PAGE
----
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The U.S. rise in inflation levels and the loss of purchasing powers.

De Koning, Kees (2022): The U.S. rise in inflation levels and the loss of purchasing powers.

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Abstract

Who, in the U.S., is ultimately responsible for servicing government debt levels? They are the individual households, directly and indirectly through the ownership of companies.

The number of households increased from 116.01 million as per the end of 2007 to 129.93 million per the end of 2021.

The U.S. government debt per household increased from $53,617 per household as at the end of 2007 to $94,444 as per the end of 2021. With a 2021 median household income of $67.463, the U.S. government debt per household is now 1.4 times the median annual household income level over 2021.

All central banks aim to stabilise prices when price levels go up. The usual response is to increase interest base rates. It is likely that the Fed will further increase its interest rate levels this year. The option of even more Quantitative Easing is not a very attractive one as the source of repayment of government debts will ultimately have to come from higher taxes on households.

U.S. households will bear the brunt of such upward interest rate changes as and when the Fed adjusts its interest rates due to the expected further rise in consumer goods prices. Increases in interest rates are aimed to slow down demand levels to lower inflation pressures. U.S. households are and will be confronted with rising prices, higher taxes and consequently a reduced level of purchasing powers.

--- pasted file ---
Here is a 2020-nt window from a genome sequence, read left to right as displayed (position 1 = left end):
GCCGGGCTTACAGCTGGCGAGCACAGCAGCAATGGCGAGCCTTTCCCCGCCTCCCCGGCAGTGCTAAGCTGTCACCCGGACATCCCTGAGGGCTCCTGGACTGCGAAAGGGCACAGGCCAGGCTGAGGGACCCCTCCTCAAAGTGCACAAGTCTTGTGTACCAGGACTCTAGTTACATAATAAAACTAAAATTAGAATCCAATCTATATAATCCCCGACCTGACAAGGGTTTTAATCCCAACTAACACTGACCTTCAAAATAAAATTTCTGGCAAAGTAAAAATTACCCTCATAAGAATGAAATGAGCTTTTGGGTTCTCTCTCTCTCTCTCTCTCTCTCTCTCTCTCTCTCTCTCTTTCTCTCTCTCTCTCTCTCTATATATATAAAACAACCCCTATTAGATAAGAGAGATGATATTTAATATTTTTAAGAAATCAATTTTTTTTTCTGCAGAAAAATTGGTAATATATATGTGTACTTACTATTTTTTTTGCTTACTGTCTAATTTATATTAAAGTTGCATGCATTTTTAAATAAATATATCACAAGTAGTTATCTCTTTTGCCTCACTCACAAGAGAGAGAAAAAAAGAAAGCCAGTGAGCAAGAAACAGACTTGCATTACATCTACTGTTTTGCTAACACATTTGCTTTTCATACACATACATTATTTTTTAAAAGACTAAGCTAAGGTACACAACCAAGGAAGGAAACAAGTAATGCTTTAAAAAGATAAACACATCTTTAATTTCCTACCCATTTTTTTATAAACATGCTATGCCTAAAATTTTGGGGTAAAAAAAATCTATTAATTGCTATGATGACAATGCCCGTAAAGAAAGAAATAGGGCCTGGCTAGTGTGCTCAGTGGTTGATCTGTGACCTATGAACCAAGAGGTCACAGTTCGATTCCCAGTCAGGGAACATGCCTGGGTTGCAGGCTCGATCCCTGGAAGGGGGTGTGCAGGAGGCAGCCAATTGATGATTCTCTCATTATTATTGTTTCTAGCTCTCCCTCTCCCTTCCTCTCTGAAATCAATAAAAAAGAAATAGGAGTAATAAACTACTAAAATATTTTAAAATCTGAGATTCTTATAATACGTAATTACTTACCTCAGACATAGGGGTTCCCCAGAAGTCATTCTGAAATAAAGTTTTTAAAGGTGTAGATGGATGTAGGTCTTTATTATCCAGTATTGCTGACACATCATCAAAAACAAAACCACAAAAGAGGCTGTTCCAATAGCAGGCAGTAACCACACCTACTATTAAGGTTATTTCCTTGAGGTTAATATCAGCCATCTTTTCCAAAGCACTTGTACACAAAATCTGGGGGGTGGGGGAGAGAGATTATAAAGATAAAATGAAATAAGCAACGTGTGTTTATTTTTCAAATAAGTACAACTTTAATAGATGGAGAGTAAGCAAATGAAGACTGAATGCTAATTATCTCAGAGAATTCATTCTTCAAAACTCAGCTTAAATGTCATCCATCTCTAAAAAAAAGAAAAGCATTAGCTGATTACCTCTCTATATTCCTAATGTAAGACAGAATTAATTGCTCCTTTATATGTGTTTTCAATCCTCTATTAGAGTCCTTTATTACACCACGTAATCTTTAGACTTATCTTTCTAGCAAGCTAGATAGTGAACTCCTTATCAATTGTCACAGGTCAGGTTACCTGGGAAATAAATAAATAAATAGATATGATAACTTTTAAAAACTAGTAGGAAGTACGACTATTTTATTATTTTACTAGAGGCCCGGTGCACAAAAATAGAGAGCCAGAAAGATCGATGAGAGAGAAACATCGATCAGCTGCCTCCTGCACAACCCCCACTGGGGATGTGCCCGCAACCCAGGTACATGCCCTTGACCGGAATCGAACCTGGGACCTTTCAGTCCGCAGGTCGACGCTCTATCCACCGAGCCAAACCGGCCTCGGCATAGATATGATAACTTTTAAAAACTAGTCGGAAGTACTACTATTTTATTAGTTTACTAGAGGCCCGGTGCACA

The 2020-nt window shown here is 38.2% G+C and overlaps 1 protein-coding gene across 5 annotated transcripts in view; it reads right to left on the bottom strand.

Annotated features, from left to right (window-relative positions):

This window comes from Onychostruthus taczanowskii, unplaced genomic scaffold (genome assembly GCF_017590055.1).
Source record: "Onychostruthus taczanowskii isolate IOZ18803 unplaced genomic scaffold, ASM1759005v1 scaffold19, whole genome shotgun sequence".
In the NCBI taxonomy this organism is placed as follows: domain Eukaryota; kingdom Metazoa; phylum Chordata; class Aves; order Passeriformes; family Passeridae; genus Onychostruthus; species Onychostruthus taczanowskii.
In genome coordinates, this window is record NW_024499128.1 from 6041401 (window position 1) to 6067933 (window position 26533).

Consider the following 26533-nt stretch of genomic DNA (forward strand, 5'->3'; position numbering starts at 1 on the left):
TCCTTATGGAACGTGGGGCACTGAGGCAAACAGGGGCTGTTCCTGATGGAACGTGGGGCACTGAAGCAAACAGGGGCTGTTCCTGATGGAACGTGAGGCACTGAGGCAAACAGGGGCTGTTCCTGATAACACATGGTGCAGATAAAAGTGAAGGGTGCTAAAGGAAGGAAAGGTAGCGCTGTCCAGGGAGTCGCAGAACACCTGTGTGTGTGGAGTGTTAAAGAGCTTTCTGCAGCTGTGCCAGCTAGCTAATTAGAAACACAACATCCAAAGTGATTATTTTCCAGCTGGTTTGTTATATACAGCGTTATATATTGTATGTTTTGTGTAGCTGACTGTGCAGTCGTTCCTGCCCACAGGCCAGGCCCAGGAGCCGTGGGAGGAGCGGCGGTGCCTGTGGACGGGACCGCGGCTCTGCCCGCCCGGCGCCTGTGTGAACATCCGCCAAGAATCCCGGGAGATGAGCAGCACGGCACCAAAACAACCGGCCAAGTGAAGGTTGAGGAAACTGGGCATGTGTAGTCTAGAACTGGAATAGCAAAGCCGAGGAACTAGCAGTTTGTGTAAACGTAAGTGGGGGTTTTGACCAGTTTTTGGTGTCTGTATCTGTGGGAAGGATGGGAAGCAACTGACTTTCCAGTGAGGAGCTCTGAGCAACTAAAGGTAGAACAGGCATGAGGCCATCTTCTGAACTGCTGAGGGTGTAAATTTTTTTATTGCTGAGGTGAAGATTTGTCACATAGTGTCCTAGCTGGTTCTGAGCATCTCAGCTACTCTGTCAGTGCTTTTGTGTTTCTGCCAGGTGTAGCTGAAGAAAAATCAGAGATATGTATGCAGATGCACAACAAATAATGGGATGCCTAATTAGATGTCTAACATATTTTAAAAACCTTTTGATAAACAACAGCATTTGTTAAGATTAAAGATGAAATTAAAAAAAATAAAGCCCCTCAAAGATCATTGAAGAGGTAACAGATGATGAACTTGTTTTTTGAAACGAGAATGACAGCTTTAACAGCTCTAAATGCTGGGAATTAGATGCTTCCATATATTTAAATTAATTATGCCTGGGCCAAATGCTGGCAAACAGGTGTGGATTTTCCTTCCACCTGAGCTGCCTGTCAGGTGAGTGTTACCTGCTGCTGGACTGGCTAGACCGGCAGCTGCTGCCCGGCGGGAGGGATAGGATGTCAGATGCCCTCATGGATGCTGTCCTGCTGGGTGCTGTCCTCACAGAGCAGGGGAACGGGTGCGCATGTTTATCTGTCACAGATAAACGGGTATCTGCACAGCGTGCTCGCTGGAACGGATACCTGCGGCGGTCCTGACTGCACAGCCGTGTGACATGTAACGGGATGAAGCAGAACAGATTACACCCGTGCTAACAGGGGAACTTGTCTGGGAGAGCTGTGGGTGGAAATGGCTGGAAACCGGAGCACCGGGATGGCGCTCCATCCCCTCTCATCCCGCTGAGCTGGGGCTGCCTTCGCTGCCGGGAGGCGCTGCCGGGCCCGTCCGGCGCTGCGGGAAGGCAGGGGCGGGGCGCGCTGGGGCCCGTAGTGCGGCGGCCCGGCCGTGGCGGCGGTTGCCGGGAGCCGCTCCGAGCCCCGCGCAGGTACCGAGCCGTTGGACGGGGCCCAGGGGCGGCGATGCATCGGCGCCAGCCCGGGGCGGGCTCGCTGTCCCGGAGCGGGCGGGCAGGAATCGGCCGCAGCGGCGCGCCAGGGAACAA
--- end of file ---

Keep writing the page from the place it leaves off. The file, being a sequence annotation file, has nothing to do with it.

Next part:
There are four variables that play a major role in the economic adjustment processes: two are related to current disposable income and tax levels while the other two are linked to savings for pensions and savings in home equity. Conversion of wealth into income levels is rarely a straightforward process.

A new approach might need to be considered: “Using existing home equity levels as a generator for economic growth.” Such approach would be an asset-based approach.

This approach can be called the bottom-up approach: Quantitative Easing Home Equity (QEHE). It starts with each household individually and the level of purchasing powers they require. To allow households to use some of their home equity at 0% interest rate could provide the U.S. economy with just the boost it needs. It could be a freedom of choice method for households within a macro economic program.

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